I'm trying to find the elapsed time between two events: one containing the string "/makeCreditCardPaymentSD" and the one that follows it.
The transaction is grouped over a field called callid, which is correctly extracted.
The logs from which I'm pulling these events may have thousands of irrelevant events between any two for the same callid, but I'm assuming that doesn't matter.
This is what I came up with for a transaction clause:
| transaction callid startswith="/makeCreditCardPaymentSD" maxevents=2
It works about 3/4 of the time. All the other times it extracts only one event even though there are definitely more events in the transaction. For example, the search with that transaction clause returned this as one of the transactions (IP address redacted):
20180813,12:02:43.644,http-nio-7000-exec-193,INFO ,WebUtilities.getFileNoCache.119,prdvpsivr802-1124346-2018225185936 | FETCH http://###:8080/Postpaid_HostCall/vxml/jsp/makeCreditCardPaymentSD.jsp
If I change maxevents to 3, and change nothing else about the query or time range, I get three events in the transaction for that callid:
I've tried a bunch of variations over keeporphans, keepevicted, maxopentxn, maxopenevents, and so on - nothing helps.
The one thing I've tried that does seem to get the right results is to reverse the incoming events and use endswith instead of startswith:
| reverse | transaction callid endswith="/makeCreditCardPaymentSD" maxevents=2
But then "reverse" seems to be using a huge amount of memory.
Any suggestions on how to fix this?
ETA: I've managed to mitigate the maxevents conflict by setting startswith AND endswith conditions on the transaction, such that a transaction starts with any event containing /makeCreditCardPaymentSD and ends with any event that doesn't contain it:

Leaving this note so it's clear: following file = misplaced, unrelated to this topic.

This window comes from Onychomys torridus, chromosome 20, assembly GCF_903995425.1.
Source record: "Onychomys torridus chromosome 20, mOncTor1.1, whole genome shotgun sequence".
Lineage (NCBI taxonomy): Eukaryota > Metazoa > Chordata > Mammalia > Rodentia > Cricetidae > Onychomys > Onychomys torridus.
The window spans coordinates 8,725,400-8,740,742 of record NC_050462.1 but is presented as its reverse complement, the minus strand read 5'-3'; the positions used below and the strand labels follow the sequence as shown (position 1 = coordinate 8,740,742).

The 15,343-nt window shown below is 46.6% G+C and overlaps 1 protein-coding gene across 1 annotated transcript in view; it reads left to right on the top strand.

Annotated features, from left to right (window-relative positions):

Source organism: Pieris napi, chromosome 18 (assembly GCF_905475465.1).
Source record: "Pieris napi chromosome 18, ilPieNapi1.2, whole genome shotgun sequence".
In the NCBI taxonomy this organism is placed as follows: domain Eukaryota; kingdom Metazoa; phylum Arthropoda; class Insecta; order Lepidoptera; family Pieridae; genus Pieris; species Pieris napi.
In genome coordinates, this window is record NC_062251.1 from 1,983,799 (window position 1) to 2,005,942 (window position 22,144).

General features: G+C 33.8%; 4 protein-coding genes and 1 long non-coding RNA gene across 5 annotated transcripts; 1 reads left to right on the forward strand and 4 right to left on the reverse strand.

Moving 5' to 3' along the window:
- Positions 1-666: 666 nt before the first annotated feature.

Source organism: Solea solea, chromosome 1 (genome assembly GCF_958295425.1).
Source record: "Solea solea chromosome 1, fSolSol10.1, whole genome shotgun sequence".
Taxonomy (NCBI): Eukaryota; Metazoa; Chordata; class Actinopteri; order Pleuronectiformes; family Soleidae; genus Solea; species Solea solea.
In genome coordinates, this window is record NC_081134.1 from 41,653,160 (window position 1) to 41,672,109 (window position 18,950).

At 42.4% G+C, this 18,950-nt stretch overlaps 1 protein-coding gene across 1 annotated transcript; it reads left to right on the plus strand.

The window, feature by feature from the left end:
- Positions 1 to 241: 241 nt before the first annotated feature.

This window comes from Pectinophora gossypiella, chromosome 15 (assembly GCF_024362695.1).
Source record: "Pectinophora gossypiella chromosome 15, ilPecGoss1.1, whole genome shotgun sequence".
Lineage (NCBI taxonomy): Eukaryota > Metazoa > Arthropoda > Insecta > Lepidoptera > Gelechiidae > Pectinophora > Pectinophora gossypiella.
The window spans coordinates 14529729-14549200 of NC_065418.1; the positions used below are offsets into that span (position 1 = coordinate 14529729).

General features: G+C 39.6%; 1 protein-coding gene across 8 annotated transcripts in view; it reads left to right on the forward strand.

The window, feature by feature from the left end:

| transaction callid startswith=eval(if(searchmatch("/makeCreditCardPaymentSD"),true(),0)) endswith=eval(if(searchmatch("/makeCreditCardPaymentSD"),0,true())) maxevents=2 unifyends=true
with the unifyends seemingly necessary to keep other events from elbowing in.
I'm not sure this is capturing all the events I want, though - there are a smaller number of transactions showing up than I expected. I'll keep testing to make sure.
index="yourIndex" callid [index="yourIndex" "/makeCreditCardPaymentSD" | dedup callid | table callid] | stats min(_time) AS startTime max(_time) as endTime latest(callid) as callid by callid | eval duration = endTime-startTime
That should be quicker than a transaction and works by first finding all the callid's for "/makeCreditCardPaymentSD" before evaluating the time between the first and last event for that callid, would that work?
Interesting - my first attempt at this used a subsearch but not so clean as this one - the subsearch limiting the relevant callids is a great idea.
I'm trying to find the duration between the event that contains /makeCreditCardPaymentSD within a given call and the next event after it, not the duration of the entire call.
I will try modifying this and see if I can get what I need.
...and I realize I'm using some ambiguous terminology here - just to be clear.
The transactions I'm looking at represent logs of activity by customers contacting an automated phone system, so they're referred to as "calls".
So a transaction grouping callid is what I mean by "call." Your query appears to calculate the durations of entire calls, not of a pair of events within calls.
That did cross my mind after I posted it - In that case you might need the transaction, unless you have a list of the things that could come after it, and not before it...
transactions are generally quite an "expensive" command, so limiting to calls that have the /makeCreditCardPaymentSD will save a bit of resource!
OK, thank you - unfortunately, there's no easy way of knowing what might come next after the /makeCreditCardPaymentSD event.
Agreed that your subsearch to limit the field of calls I'll be running through "transaction" is a fine idea - the search as written is indeed a hog.
I've made a little bit of progress with the maxevents conundrum and will update the post to reflect.